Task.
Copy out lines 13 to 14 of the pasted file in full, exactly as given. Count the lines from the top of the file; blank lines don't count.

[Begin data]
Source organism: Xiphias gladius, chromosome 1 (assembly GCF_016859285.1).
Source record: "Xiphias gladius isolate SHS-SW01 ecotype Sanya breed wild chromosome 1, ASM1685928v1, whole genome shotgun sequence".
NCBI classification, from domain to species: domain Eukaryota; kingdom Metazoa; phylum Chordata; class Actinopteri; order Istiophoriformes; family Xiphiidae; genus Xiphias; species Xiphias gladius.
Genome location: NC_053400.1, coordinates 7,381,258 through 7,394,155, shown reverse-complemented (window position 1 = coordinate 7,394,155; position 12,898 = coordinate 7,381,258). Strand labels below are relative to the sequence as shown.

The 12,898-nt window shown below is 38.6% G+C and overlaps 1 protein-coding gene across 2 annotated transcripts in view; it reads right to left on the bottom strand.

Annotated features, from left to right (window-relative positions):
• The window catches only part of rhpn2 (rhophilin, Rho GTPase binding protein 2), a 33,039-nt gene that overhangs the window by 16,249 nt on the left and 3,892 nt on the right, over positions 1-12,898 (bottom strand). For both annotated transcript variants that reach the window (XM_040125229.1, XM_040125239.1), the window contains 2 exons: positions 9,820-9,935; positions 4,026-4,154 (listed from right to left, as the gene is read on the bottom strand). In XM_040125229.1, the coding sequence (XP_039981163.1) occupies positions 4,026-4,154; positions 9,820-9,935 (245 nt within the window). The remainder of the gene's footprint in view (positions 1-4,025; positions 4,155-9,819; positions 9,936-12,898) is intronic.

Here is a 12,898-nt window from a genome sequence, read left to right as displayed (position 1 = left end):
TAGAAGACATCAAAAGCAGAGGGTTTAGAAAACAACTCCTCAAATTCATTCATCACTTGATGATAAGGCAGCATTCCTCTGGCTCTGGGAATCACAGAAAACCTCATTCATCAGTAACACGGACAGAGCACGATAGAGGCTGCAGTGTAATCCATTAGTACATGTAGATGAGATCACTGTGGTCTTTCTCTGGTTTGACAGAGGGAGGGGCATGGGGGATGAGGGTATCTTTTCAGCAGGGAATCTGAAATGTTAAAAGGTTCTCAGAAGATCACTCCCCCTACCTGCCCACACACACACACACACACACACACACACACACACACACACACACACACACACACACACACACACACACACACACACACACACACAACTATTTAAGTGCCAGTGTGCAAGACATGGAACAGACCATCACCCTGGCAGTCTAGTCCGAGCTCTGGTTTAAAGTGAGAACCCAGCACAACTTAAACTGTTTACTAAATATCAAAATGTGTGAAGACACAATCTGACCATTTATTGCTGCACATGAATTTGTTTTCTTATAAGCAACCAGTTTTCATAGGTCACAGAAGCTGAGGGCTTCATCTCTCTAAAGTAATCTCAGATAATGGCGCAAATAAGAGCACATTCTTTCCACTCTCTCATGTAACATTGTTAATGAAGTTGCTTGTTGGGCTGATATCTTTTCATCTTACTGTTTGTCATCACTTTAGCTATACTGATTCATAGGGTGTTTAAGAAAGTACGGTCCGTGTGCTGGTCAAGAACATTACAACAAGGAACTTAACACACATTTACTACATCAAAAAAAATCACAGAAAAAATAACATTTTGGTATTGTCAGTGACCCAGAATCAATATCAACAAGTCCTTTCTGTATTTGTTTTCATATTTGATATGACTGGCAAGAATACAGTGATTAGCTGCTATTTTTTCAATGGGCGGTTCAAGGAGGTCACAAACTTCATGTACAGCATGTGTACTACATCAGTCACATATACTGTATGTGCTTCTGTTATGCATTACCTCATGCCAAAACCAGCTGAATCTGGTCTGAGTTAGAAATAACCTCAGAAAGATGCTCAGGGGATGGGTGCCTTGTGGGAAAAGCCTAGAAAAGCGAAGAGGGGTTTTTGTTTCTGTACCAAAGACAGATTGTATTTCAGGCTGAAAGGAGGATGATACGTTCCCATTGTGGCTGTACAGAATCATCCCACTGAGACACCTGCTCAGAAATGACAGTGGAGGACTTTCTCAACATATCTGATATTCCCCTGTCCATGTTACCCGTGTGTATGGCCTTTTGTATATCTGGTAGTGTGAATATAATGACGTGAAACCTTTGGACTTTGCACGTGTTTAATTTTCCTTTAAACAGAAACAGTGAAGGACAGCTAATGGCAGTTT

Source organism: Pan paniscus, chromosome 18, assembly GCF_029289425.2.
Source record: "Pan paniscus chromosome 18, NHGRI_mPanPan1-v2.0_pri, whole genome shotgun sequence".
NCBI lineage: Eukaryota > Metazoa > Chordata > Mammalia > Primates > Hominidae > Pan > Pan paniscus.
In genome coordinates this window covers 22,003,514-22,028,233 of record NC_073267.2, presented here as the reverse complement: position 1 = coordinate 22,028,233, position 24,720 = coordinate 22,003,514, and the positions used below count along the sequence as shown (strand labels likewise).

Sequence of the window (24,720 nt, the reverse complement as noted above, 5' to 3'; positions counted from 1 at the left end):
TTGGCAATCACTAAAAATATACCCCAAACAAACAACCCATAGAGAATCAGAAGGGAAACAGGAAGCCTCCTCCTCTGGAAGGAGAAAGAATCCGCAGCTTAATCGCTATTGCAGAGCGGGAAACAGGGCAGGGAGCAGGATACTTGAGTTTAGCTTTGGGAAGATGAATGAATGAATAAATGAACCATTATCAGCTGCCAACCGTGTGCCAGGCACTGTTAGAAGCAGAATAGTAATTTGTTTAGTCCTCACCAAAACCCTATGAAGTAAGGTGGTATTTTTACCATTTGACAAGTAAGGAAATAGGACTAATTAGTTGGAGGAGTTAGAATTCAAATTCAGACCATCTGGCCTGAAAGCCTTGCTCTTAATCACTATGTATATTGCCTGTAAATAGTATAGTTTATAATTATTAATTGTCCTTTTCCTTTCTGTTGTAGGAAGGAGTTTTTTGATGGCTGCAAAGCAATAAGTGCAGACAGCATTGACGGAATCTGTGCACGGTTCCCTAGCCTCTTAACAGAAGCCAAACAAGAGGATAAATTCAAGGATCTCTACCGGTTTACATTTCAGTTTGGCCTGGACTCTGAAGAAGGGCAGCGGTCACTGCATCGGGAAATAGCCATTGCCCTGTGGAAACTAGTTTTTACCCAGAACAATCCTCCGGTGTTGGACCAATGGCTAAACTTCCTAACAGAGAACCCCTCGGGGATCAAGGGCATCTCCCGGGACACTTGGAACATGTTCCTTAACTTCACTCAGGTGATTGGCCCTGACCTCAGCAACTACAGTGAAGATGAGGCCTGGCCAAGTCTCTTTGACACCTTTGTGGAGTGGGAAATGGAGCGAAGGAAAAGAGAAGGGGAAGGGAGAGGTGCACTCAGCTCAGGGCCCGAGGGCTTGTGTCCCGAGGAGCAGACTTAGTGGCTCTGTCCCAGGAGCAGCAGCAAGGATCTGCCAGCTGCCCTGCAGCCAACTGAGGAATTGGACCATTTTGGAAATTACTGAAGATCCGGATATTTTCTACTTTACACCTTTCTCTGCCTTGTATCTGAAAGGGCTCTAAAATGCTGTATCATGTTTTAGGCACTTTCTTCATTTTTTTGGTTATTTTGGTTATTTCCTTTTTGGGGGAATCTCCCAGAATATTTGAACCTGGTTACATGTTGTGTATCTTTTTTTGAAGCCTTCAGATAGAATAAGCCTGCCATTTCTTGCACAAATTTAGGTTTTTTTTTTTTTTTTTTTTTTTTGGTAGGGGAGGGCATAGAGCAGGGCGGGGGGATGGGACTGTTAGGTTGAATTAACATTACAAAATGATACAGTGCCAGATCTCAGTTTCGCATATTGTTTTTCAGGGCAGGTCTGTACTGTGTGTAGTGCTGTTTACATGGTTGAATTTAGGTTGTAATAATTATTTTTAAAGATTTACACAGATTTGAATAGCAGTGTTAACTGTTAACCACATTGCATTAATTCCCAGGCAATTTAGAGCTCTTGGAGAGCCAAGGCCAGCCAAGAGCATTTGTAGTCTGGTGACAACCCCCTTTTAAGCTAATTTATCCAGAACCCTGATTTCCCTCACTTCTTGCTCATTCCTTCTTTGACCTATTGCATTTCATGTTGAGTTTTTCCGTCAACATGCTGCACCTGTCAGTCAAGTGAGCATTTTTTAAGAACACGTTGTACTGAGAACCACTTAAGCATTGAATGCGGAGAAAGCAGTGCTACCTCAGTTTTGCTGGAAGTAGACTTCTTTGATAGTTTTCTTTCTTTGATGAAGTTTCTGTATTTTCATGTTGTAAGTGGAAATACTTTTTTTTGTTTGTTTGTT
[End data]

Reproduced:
In genome coordinates this window covers 22,003,514-22,028,233 of record NC_073267.2, presented here as the reverse complement: position 1 = coordinate 22,028,233, position 24,720 = coordinate 22,003,514, and the positions used below count along the sequence as shown (strand labels likewise).

Sequence of the window (24,720 nt, the reverse complement as noted above, 5' to 3'; positions counted from 1 at the left end):